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Spam Control, why is it so hard

Posted on 2004-09-10
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Spam Control, why is it so hard ?  

It seems easy to me if you assume that spammers take down their email server.  Require that every email provider sign the message with their IP or name.  Also reqire it is send in an incripted form and requires a password ( or key)  to decript it.

When the user goes to his client software ( Mozilla, Outlook etc) and clicks on "check for spam", the software goes back to the original  provider of the email that was proviced in the email and requests the password ( or key)  to decript it.   Now just have the new versions of email servers out there refuse to forward mail that is in the encripted anti spam format.  

They could use a form of PKI if they wanted,   There are likely one hundred ways to do this.    

There are things out there for Linux that will fire back an email to the sender saying "did you send this"  That is another way to control spam.   Can it be that hard to control ?  I think I must be very nieve about spam.  If a user does not have a ID ( IP or name) just do not forward his emails from email server to the next and do not have the client software accept the message.  Spam too much, loose you ID.

 
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Question by:TIMFOX123
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by:PsiCop
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I'm afraid that you don't understand the complexity of the problem.

1) HOW does the E-Mail provider "sign the message"? That is, what *specific* technology is used? Remember, that technology must be deployable across the dozens of platforms in use across the 'Net, and by the scores, if not hundreds, of MTA (Mail Transfer Agent) softwares out there (not everyone is stupid enough to use Exchange as an SMTP server).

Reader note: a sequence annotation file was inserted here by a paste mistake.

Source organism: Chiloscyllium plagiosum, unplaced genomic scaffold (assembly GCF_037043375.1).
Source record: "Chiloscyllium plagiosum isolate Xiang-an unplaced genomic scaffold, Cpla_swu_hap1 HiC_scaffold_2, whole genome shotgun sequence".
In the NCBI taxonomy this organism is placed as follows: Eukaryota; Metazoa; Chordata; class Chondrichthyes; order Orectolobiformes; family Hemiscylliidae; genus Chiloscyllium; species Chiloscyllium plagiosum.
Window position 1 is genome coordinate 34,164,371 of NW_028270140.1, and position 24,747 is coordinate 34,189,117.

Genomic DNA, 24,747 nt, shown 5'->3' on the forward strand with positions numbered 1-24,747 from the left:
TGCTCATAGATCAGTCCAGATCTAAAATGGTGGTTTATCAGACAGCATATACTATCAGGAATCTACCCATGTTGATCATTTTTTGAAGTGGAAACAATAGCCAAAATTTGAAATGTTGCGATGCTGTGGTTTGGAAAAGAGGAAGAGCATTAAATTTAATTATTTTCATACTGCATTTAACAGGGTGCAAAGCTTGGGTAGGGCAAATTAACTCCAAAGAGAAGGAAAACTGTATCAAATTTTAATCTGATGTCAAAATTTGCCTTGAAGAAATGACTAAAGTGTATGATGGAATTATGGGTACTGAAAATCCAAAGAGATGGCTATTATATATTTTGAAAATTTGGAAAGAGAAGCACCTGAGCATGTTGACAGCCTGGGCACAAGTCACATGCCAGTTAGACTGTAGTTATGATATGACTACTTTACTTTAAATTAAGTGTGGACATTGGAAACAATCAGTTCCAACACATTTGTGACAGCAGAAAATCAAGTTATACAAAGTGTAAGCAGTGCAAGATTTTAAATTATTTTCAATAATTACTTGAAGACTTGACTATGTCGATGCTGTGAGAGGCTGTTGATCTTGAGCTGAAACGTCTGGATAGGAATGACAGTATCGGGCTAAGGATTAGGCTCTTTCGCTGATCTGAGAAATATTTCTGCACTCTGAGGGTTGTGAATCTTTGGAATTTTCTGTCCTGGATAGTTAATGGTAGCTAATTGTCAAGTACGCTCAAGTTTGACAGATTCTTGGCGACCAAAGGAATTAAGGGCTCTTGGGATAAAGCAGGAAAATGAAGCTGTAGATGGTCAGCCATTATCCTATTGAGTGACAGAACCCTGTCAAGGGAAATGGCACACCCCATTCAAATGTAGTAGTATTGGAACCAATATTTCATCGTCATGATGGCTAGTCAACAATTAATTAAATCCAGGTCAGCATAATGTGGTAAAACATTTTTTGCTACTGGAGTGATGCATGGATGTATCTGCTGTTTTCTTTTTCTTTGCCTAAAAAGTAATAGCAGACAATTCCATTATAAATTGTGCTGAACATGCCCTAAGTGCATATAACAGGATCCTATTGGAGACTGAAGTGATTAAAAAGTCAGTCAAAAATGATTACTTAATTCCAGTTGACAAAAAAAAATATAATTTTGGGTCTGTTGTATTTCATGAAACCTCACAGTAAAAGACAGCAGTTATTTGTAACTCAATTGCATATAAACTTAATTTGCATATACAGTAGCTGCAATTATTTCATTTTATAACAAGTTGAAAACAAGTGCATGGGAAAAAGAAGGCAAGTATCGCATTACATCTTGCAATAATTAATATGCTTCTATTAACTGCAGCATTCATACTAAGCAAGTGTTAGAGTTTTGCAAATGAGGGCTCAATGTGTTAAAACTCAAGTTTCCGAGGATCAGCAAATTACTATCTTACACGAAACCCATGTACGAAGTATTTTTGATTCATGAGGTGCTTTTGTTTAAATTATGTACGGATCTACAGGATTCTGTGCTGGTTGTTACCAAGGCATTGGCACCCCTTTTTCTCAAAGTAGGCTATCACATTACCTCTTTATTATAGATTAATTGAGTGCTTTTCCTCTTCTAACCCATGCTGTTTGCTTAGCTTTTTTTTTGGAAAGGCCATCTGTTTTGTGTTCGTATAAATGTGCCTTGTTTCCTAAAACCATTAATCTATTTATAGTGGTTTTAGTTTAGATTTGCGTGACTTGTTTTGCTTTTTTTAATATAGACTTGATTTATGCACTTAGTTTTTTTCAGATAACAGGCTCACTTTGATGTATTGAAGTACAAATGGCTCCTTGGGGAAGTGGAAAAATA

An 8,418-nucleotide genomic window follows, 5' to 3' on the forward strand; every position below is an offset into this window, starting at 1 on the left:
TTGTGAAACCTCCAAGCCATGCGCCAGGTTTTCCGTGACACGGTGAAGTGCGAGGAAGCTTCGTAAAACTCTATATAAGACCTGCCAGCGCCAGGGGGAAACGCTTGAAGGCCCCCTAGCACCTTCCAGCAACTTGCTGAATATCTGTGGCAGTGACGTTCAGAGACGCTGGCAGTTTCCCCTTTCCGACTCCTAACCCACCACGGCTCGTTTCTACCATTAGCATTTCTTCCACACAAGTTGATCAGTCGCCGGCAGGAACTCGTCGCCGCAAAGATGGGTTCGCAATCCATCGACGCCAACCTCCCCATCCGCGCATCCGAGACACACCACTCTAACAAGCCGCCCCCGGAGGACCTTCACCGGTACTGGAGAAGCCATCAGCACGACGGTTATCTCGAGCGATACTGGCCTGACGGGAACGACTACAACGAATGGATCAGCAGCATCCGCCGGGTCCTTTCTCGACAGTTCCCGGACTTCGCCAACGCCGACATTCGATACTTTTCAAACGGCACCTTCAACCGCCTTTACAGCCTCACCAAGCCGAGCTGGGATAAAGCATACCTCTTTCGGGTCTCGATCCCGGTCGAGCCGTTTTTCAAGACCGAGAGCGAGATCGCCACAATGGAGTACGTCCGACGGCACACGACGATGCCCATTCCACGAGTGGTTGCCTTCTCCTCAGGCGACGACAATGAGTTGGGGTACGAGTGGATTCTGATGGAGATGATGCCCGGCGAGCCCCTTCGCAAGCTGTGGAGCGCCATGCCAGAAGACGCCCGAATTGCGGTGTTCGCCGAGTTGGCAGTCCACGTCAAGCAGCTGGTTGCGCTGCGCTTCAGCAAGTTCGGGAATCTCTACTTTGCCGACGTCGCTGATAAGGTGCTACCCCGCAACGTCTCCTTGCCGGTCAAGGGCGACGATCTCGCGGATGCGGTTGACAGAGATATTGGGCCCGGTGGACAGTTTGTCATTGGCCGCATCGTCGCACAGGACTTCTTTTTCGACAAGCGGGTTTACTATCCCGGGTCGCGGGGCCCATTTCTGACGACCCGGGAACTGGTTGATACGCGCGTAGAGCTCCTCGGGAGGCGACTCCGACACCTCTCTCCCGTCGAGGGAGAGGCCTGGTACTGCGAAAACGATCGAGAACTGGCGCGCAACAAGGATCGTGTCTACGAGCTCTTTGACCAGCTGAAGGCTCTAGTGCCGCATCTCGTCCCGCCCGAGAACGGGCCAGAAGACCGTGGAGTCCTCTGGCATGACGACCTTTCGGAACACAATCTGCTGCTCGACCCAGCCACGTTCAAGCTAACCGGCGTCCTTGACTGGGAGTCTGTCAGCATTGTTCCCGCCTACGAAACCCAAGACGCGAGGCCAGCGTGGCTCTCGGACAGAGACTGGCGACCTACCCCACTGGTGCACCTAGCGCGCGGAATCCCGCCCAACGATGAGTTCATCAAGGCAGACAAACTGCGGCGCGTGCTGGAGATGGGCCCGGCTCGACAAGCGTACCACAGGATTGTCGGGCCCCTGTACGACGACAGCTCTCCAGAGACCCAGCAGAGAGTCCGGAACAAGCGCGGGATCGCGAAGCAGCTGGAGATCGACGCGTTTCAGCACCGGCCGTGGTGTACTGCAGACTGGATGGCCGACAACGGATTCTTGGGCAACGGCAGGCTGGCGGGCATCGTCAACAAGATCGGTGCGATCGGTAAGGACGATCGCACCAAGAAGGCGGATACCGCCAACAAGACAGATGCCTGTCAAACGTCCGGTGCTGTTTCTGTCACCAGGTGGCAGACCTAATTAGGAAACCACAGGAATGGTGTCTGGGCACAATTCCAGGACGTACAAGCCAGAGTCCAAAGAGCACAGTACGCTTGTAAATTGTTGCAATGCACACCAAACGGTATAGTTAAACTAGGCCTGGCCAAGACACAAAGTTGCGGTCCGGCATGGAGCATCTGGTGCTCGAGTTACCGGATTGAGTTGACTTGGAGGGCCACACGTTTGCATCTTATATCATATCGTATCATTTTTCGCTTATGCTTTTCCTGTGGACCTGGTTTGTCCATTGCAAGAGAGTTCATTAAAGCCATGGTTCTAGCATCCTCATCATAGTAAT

2) What encryption technology is used, how are keys distributed to the millions of legitimate MTAs, how do you get around the encryption-restriction laws in various countries, and how do yo prevent spammers for masquerading a legitimate humans long enough to get some keys?

3) OK, so now someone has an E-Mail. How do they "click" on something in, say, Pine? Elm? *NIX mail? Da Vinci E-Mail? Who is going to write the necessary code for every one of the thousands of mail readers and their versions in user across the Internet? You specifically talk about how the user "clicks" on something - what it they read mail using a character interface, not a GUI? What if they are offline (uses POP to get their E-mail and now disconnected) - people who are on metered connections, especially ones with high initial connect costs, are going to get eaten alive authenticating each individual E-Mail thru each individual service provider.

We've already seen spammers, within weeks of its introduction, using SPF to send SPAM E-Mail. There is no technological solution to this - at best, technology can only stem the tide. We have to attack the *money*, the incentive for spammers to spam. Until that's done, these low-lifes will continue.
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The reason that spam is very hard to control is due to the nature of SMTP.